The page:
Psoriasis is a chronic skin problem that commonly appears as a white, red or silvery patch of skin. The skin normally flakes off every four weeks to be replaced by new skin cells as they grow on the outer layer of the skin. In psoriasis, however, the process of skin cell growth is more rapid and the outer layer of the skin sheds off more frequently resulting in the appearance of thick patches of skin called plaques. The plaques are greater in number along the elbows, hands, feet, lower back and the scalp. For most people suffering from psoriasis, the appearance is embarrassing. If you are suffering from psoriasis, finding the right management of your condition is essential and knowledge about the course of the disease will help you understand your condition better.
Psoriasis and its causes
Psoriasis affects both adults and children, but the condition commonly appears usually at the age of 35 with both men and women equally affected by it. It can appear in most parts of the body and small patches are more common than the bigger ones. In certain cases, these patches can produce discomforts by causing soreness and itchiness on the affected areas. The symptoms of every person afflicted with psoriasis usually vary. Some manifest mild symptoms while others can be severe. If your condition is causing significant difference on the quality of life you live, it is best to see your doctor.
Contrary to what people commonly believe, psoriasis is not a contagious disease. It is caused by an autoimmune deficiency where the body's immune system overreacts resulting in the production of the flaky patches and inflammation on the skin. The immune cells attack the healthy skin cells which alter its normal physiologic function of replacing the skin cells every three to seven days instead of the normal rate of three to four months. Climate change, the presence of infection, medications, dry skin conditions and stress are contributory factor to psoriasis. A physical assessment will help your dermatologist diagnose psoriasis, but it is often confirmed by medical tests. Genetics is another potential cause for psoriasis, but its role remains unclear, however.
The symptoms of psoriasis
The appearance of the skin patches and plaques can lower the self esteem of a person having them. Children, especially teenagers tend to avoid swimming in public and tend to socialize less. The symptoms usually appear differently in each person depending on the severity of the disease. Mild symptoms produce rashes while moderate to severe conditions manifest inflame, red areas and raised skin with a scaling appearance. It is often accompanied by itchiness and tenderness.
Others usually suffer tenderness of the joints when the symptoms appear on the elbows. In some cases it may appear throughout the back. Psoriatic arthritis tends to develop as well, which targets the joints in the body. In certain cases, it may also cause the toenails and fingernails separate from the nail bed and cause death of the tissues under the nails. Mild psoriasis may go away on its own without treatment with the risk of remission with chances of flare ups and recurrence later on.
How to manage psoriasis
Psoriasis management usually begins with self care which is effective in mild symptoms of psoriasis. There are various forms of treatments available for psoriasis, but a combination of treatment is often required in treating severe symptoms.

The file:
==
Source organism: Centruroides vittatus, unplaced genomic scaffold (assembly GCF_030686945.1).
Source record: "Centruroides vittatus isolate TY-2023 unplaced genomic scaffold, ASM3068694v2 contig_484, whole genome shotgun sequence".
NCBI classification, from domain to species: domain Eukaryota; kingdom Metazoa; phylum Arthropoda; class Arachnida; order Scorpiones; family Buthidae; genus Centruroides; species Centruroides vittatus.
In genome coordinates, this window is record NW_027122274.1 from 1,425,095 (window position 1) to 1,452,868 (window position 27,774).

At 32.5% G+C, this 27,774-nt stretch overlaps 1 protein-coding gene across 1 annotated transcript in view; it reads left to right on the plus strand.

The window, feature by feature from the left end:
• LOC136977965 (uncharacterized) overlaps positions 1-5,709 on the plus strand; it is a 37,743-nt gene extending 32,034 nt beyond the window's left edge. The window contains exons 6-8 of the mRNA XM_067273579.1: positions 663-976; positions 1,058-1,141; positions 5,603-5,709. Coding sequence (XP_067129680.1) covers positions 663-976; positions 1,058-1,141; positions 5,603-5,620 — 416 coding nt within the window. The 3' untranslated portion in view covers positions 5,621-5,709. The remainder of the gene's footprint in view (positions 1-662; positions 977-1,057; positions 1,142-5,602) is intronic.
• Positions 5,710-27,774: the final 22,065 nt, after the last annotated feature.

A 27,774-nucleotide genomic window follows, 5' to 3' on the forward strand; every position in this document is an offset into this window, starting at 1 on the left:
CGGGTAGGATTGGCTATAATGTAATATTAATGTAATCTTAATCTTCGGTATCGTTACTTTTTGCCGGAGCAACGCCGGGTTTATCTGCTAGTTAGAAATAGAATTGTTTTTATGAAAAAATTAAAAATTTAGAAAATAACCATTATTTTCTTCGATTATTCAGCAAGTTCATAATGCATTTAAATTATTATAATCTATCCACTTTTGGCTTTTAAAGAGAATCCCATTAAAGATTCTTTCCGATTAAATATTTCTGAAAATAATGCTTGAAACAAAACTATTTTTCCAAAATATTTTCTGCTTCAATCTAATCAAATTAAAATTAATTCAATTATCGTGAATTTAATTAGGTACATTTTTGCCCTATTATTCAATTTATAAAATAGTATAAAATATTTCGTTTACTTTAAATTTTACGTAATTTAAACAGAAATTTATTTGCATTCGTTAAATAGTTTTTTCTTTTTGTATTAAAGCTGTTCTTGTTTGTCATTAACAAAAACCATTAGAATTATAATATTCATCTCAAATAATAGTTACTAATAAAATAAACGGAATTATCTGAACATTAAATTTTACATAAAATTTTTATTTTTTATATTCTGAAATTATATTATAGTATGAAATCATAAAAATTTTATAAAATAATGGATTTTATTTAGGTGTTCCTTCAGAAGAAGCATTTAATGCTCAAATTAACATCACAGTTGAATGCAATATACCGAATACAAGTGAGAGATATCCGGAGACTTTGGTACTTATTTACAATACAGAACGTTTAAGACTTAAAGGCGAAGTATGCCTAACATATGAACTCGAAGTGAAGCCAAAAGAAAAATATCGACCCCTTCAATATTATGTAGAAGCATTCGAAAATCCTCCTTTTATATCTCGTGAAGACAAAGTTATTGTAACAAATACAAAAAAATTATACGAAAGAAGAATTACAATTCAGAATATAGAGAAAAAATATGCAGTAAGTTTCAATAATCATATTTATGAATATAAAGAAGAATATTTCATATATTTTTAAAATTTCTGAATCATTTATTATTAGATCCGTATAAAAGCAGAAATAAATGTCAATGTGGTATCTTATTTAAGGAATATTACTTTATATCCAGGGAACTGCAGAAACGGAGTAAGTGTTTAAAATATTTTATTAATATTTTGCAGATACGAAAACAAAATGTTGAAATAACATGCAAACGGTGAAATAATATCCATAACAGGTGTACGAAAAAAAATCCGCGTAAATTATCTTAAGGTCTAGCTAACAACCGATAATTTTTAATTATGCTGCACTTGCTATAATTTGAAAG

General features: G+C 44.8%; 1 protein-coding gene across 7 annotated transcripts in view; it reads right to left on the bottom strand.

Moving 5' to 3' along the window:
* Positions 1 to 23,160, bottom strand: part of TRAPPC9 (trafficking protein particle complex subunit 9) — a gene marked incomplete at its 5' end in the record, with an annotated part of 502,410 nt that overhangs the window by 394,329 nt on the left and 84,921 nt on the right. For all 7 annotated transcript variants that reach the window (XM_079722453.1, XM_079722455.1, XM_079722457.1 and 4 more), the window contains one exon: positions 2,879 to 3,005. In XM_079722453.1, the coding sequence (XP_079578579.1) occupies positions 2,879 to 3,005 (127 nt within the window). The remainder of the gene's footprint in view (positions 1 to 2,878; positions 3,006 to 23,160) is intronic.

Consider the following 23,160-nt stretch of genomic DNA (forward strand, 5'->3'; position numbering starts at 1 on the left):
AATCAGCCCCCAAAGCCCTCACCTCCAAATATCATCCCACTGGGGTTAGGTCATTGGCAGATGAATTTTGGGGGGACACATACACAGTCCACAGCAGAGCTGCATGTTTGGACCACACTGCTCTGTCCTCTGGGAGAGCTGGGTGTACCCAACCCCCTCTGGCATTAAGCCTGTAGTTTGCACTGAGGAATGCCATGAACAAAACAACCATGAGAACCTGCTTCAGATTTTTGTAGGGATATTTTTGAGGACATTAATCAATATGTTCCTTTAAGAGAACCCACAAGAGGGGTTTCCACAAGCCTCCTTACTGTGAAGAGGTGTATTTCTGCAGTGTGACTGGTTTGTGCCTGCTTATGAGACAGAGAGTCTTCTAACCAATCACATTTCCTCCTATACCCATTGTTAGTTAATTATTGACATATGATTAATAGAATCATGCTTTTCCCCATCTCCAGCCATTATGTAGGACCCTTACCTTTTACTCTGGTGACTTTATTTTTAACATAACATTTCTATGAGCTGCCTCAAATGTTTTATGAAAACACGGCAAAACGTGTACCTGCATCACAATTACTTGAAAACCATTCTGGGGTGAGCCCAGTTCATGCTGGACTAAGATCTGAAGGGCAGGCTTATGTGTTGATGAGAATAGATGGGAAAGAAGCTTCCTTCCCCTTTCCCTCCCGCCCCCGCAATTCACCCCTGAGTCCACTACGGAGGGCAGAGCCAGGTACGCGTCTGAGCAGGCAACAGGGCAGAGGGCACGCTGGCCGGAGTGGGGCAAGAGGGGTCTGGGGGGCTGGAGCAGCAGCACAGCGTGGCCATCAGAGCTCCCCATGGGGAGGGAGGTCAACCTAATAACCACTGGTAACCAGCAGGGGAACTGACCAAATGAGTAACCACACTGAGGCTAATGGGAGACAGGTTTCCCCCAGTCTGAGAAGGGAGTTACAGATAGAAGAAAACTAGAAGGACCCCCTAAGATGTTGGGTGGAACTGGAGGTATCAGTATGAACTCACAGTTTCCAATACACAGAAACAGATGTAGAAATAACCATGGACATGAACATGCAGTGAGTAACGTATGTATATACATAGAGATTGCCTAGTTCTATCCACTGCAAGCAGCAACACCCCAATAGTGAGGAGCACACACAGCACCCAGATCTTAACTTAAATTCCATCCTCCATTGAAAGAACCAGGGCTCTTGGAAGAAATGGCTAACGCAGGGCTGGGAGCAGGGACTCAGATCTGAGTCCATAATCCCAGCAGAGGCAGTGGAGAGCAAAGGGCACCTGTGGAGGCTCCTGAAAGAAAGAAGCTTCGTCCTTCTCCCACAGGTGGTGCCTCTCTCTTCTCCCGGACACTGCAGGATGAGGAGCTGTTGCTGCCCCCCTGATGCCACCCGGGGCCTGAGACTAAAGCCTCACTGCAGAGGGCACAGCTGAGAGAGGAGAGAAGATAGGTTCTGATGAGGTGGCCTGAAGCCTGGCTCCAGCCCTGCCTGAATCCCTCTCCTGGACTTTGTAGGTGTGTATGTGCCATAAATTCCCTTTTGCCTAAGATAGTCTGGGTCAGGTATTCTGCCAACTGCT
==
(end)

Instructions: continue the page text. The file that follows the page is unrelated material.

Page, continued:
- Proper skin care regimen
Topical creams, lotions and baths can help keep the skin moist. Avoiding the exposure to the UV rays will also reduce the outbreaks of the skin plaques. When using skin products, it is essential to follow its application as directed. Look for ingredients or chemicals that may be contraindicated by your condition. Aloe vera can provide soothing comfort from your skin condition.
- Topical corticosteroids
Topical treatments are good options for relieving the discomforts caused by psoriasis. Topical corticosteroids in the form of creams and ointments can help soothe the itchy and inflamed skin patches. Alternatively, vitamin D treatment is also effective.
This is a form of treatment that uses ultraviolet light. The skin is exposed to the UV light in order to help facilitate the healing process of the skin patches and lessen the discomforts it brings.
- Systemic treatment
Systemic treatment includes the administration of injected medicine and oral medications in preventing the spread of the symptoms throughout the body.
Things to avoid
There are certain conditions that can aggravate the symptoms of psoriasis. It is important to avoid them in order to not to make treatment difficult for your condition.
1. Avoid stress and anxiety. They increase the flares of the symptoms, making the symptoms difficult to treat.
2. Avoid injuries to the skin such as wounding while trimming the nails. The plaques may spread to the wound area causing infection and difficult treatment process.
3. Make sure to avoid contracting a strep throat as they can trigger the symptoms of psoriasis to occur.
4. Avoid medications like NSAIDS and beta blockers as they can make the psoriasis symptoms worse.
5. Short periods of sun exposure may burn the affected skin and it can also cause the symptoms of psoriasis appear.
6. Avoid smoking and alcohol intake as they increases the risks of symptoms flare ups.
Must-have medical screenings for psoriasis
Psoriasis is a known risk factor for the development of other medical conditions like stroke, diabetes and heart disease. Getting medical screenings and check-up will give you the opportunity to prevent these conditions from occurring. Psoriatic arthritis screening, blood pressure monitoring, cholesterol test, and body mass index are important tests that you should take to keep a good watch on your health.
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